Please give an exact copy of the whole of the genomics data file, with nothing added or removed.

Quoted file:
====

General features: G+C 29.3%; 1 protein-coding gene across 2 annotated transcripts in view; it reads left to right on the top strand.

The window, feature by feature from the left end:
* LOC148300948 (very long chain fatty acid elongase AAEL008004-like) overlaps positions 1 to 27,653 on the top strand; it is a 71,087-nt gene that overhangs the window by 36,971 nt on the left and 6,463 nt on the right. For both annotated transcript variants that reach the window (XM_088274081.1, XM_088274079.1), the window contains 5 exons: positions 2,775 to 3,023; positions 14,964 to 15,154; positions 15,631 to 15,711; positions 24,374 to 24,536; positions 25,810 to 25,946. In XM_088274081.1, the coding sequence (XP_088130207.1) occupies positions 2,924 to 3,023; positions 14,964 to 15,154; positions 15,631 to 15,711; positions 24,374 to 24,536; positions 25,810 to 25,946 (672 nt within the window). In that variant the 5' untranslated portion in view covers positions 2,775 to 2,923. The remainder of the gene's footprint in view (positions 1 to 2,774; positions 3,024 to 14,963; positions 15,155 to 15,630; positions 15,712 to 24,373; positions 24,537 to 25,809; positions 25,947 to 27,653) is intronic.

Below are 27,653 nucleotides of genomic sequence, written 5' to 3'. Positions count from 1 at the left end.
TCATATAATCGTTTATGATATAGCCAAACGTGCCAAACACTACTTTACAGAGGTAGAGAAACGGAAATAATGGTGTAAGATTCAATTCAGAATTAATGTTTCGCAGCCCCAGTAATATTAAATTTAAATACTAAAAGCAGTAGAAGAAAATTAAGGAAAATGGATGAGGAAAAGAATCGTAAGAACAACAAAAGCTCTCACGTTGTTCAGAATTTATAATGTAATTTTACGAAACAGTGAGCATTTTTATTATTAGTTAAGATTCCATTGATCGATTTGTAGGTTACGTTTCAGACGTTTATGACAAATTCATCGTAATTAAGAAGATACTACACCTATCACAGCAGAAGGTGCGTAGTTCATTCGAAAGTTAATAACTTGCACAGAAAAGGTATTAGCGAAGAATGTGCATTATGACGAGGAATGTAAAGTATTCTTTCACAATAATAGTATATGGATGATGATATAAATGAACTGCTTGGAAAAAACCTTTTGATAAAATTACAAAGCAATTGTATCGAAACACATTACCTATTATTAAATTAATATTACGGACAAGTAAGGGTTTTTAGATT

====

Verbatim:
General features: G+C 29.3%; 1 protein-coding gene across 2 annotated transcripts in view; it reads left to right on the top strand.

The window, feature by feature from the left end:
* LOC148300948 (very long chain fatty acid elongase AAEL008004-like) overlaps positions 1 to 27,653 on the top strand; it is a 71,087-nt gene that overhangs the window by 36,971 nt on the left and 6,463 nt on the right. For both annotated transcript variants that reach the window (XM_088274081.1, XM_088274079.1), the window contains 5 exons: positions 2,775 to 3,023; positions 14,964 to 15,154; positions 15,631 to 15,711; positions 24,374 to 24,536; positions 25,810 to 25,946. In XM_088274081.1, the coding sequence (XP_088130207.1) occupies positions 2,924 to 3,023; positions 14,964 to 15,154; positions 15,631 to 15,711; positions 24,374 to 24,536; positions 25,810 to 25,946 (672 nt within the window). In that variant the 5' untranslated portion in view covers positions 2,775 to 2,923. The remainder of the gene's footprint in view (positions 1 to 2,774; positions 3,024 to 14,963; positions 15,155 to 15,630; positions 15,712 to 24,373; positions 24,537 to 25,809; positions 25,947 to 27,653) is intronic.

Below are 27,653 nucleotides of genomic sequence, written 5' to 3'. Positions count from 1 at the left end.
TCATATAATCGTTTATGATATAGCCAAACGTGCCAAACACTACTTTACAGAGGTAGAGAAACGGAAATAATGGTGTAAGATTCAATTCAGAATTAATGTTTCGCAGCCCCAGTAATATTAAATTTAAATACTAAAAGCAGTAGAAGAAAATTAAGGAAAATGGATGAGGAAAAGAATCGTAAGAACAACAAAAGCTCTCACGTTGTTCAGAATTTATAATGTAATTTTACGAAACAGTGAGCATTTTTATTATTAGTTAAGATTCCATTGATCGATTTGTAGGTTACGTTTCAGACGTTTATGACAAATTCATCGTAATTAAGAAGATACTACACCTATCACAGCAGAAGGTGCGTAGTTCATTCGAAAGTTAATAACTTGCACAGAAAAGGTATTAGCGAAGAATGTGCATTATGACGAGGAATGTAAAGTATTCTTTCACAATAATAGTATATGGATGATGATATAAATGAACTGCTTGGAAAAAACCTTTTGATAAAATTACAAAGCAATTGTATCGAAACACATTACCTATTATTAAATTAATATTACGGACAAGTAAGGGTTTTTAGATT